Biotech stocks have declined across the board in afternoon trading following a tweet by Presidential candidate Hillary Clinton criticizing the "outrageous" prices of specialty drugs. TURING STEPS UP PRICING: Clinton's tweet directly referenced Turing Pharmaceuticals' Daraprim treatment for toxoplasmosis, which recently had its price hiked from just $13.50 per pill to $750 after the privately-held company acquired the drug from Impax Laboratories (IPXL). Importantly, Daraprim was first approved by the FDA in 1953 and its patents have long since expired. No generic versions of the drug currently exist, perhaps in part due to Turing executive chairman Martin Shkreli's strategy of tightly controlling distribution, according to a New York Post article on the issue. In a Bloomberg TV interview this morning, Shkreli claimed that the drug remains underpriced compared to what he called its peers in the rare disease space. However, note that a World Health Organization analysis from 2013 reported that over 190,000 cases of toxoplasmosis occur globally every year and Daraprim continues to be listed on the organization's list of essential medicines for a basic health-care system. INDUSTRY CRITICISM: Turing's Daraprim pricing prompted a response from the Infectious Diseases Society of America and the HIV Medicine Association, which criticized the "unjustifiable" new cost of the drug and urged a "rational" pricing strategy. The news surrounding Daraprim also comes on the heels of Presidential candidate Bernie Sanders issuing a letter in August to Valeant (VRX) and Hospira (HSP), in which he requested information on the "enormous" price increases of two drugs Valeant acquired earlier in the year. REPUBLICAN CONGRESS: In a research note released this afternoon, RBC Capital analyst Michael Yee reminded investors that Republicans still control Congress, offering a sobering reminder that campaign trail promises often fall by the wayside once the candidate steps into office. Yee explained that, though drug pricing debates during next year's election will probably generate headline risk for the biotech space, the Republican-controlled Congress is unlikely to sign into law any material changes on the issue. BIOTECH STOCK ACTION: Hillary Clinton's promise to "lay out a plan" tomorrow to tackle "price gouging" in the specialty drug market sent numerous biotech stocks plunging. Aerie Pharmaceuticals (AERI) has crashed 12.6% at time of writing, while Retrophin (RTRX), Ultragenyx (RARE), and PTC Therapeutics (PTCT) are down 14.7%, 13.4%, and 11%, respectively. Biotech giants AbbVie (ABBV), Gilead (GILD), Bristol-Myers Squibb (BMY) and Biogen (BIIB) have also slipped in intraday trading, while the NASDAQ Biotechnology index is down roughly 4%.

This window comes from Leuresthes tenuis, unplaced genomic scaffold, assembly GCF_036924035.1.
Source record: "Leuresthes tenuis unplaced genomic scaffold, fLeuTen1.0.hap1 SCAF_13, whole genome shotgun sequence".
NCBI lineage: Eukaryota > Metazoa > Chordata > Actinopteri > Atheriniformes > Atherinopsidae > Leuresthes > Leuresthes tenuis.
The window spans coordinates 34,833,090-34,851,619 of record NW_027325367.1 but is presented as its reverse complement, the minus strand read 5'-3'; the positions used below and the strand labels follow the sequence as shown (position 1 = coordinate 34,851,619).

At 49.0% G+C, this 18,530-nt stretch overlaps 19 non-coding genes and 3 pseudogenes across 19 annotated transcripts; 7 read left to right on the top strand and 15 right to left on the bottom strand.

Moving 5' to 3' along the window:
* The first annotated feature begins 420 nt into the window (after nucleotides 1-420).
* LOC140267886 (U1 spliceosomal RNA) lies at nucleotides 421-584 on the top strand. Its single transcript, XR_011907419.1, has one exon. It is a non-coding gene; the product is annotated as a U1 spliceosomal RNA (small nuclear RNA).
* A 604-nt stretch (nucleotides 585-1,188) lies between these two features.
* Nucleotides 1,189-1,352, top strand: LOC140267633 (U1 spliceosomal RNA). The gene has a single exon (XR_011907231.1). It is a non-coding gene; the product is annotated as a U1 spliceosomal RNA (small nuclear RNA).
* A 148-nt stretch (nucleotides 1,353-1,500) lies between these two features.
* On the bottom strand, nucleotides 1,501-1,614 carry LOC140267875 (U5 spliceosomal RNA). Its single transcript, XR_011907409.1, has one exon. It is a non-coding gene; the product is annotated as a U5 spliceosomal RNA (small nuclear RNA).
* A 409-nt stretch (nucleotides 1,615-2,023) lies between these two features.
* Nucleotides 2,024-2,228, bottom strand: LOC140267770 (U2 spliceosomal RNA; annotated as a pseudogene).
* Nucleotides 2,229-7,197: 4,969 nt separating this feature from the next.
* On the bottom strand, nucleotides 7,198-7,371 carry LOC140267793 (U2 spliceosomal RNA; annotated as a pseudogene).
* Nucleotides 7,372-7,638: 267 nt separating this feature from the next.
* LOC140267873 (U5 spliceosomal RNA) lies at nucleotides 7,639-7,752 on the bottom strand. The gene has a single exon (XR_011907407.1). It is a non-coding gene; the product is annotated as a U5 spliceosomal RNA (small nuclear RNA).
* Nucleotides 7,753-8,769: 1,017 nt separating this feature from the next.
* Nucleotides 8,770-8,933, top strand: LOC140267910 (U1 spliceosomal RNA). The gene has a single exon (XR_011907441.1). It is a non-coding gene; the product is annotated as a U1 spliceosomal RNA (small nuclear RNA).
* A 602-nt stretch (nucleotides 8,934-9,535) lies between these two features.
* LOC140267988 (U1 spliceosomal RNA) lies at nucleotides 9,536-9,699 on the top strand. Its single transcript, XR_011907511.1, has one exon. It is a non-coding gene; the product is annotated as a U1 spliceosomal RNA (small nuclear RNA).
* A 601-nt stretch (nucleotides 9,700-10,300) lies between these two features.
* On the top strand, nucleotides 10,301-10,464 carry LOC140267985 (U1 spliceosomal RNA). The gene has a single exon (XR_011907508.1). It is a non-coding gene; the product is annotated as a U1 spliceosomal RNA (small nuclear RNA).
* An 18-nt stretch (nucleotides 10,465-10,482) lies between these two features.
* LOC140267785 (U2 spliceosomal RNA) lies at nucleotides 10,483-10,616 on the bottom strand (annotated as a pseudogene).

13:17 EDTGILDRBC reminds biotech investors that Republicans still control Congress
RBC Capital analyst Michael Yee notes that biotech indices are under pressure after Hillary Clinton tweeted about an upcoming plan to fight specialty drug pricing. The news follows a Wall Street Journal story about a private company dramatically increasing the price of their drug and another confirmed progressive multifocal leukoencephalopathy case for Biogen (BIIB), Yee tells investors in an intraday research note. Next year's election is likely to turn up the noise around drug pricing, creating headline risk for the biotech space, the analyst cautions. However, he reminds investors that Republicans control Congress, making it unlikely that "anything material" will get signed into law. Biotech names moving lower in today's trading include Biogen, AbbVie (ABBV), Gilead (GILD), Alkermes (ALKS), BioMarin (BMRN), Amicus (FOLD) and PTC Therapeutics (PTCT).
11:24 EDTRHHBY, GSKHillary Clinton vows to take on 'outrageous' specialty drug pricing
Hillary Clinton, on the heels of a Wall Street Journal report detailing Turing Pharmaceuticals' price hike to $750 from $13.50 per pill of a drug called Daraprim which treats a life-threatening parasitic infection, vowed to lay out a plan tomorrow to take on what she calls "price gouging" of specialty drugs. The presidential nominee stated in a tweet, "Price gouging like this in the specialty drug market is outrageous. Tomorrow I'll lay out a plan to take it on." The iShares Nasdaq Biotechnology Index (IBB) moved lower following Clinton's tweet.
08:34 EDTGILDGilead reports results from four international Phase 3 ASTRAL studies